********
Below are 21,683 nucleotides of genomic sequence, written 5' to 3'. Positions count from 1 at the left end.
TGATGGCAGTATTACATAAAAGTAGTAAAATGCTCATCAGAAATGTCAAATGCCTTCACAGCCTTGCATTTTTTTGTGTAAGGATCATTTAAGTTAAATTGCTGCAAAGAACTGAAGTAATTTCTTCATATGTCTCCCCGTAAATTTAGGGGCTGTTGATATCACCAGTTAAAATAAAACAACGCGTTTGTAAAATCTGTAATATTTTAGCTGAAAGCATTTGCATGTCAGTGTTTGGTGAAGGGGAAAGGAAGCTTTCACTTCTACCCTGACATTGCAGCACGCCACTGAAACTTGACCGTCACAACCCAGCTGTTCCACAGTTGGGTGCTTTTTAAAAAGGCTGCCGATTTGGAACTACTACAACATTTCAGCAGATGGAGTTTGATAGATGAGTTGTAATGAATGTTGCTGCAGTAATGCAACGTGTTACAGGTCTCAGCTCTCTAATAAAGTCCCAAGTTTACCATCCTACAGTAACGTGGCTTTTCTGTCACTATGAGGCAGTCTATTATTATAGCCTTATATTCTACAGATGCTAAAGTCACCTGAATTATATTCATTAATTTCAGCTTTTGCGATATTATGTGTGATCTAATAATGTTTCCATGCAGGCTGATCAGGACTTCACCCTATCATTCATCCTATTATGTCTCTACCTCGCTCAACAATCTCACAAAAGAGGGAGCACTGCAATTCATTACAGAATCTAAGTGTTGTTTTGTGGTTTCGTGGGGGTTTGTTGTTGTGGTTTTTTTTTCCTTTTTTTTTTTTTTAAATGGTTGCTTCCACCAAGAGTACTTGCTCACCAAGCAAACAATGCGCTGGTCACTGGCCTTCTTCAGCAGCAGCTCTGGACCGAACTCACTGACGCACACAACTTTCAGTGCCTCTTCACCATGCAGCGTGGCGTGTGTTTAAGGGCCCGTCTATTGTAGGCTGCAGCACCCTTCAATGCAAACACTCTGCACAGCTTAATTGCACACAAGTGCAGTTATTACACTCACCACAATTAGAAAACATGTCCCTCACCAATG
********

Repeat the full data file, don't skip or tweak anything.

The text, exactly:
Below are 21,683 nucleotides of genomic sequence, written 5' to 3'. Positions count from 1 at the left end.
TGATGGCAGTATTACATAAAAGTAGTAAAATGCTCATCAGAAATGTCAAATGCCTTCACAGCCTTGCATTTTTTTGTGTAAGGATCATTTAAGTTAAATTGCTGCAAAGAACTGAAGTAATTTCTTCATATGTCTCCCCGTAAATTTAGGGGCTGTTGATATCACCAGTTAAAATAAAACAACGCGTTTGTAAAATCTGTAATATTTTAGCTGAAAGCATTTGCATGTCAGTGTTTGGTGAAGGGGAAAGGAAGCTTTCACTTCTACCCTGACATTGCAGCACGCCACTGAAACTTGACCGTCACAACCCAGCTGTTCCACAGTTGGGTGCTTTTTAAAAAGGCTGCCGATTTGGAACTACTACAACATTTCAGCAGATGGAGTTTGATAGATGAGTTGTAATGAATGTTGCTGCAGTAATGCAACGTGTTACAGGTCTCAGCTCTCTAATAAAGTCCCAAGTTTACCATCCTACAGTAACGTGGCTTTTCTGTCACTATGAGGCAGTCTATTATTATAGCCTTATATTCTACAGATGCTAAAGTCACCTGAATTATATTCATTAATTTCAGCTTTTGCGATATTATGTGTGATCTAATAATGTTTCCATGCAGGCTGATCAGGACTTCACCCTATCATTCATCCTATTATGTCTCTACCTCGCTCAACAATCTCACAAAAGAGGGAGCACTGCAATTCATTACAGAATCTAAGTGTTGTTTTGTGGTTTCGTGGGGGTTTGTTGTTGTGGTTTTTTTTTCCTTTTTTTTTTTTTTAAATGGTTGCTTCCACCAAGAGTACTTGCTCACCAAGCAAACAATGCGCTGGTCACTGGCCTTCTTCAGCAGCAGCTCTGGACCGAACTCACTGACGCACACAACTTTCAGTGCCTCTTCACCATGCAGCGTGGCGTGTGTTTAAGGGCCCGTCTATTGTAGGCTGCAGCACCCTTCAATGCAAACACTCTGCACAGCTTAATTGCACACAAGTGCAGTTATTACACTCACCACAATTAGAAAACATGTCCCTCACCAATG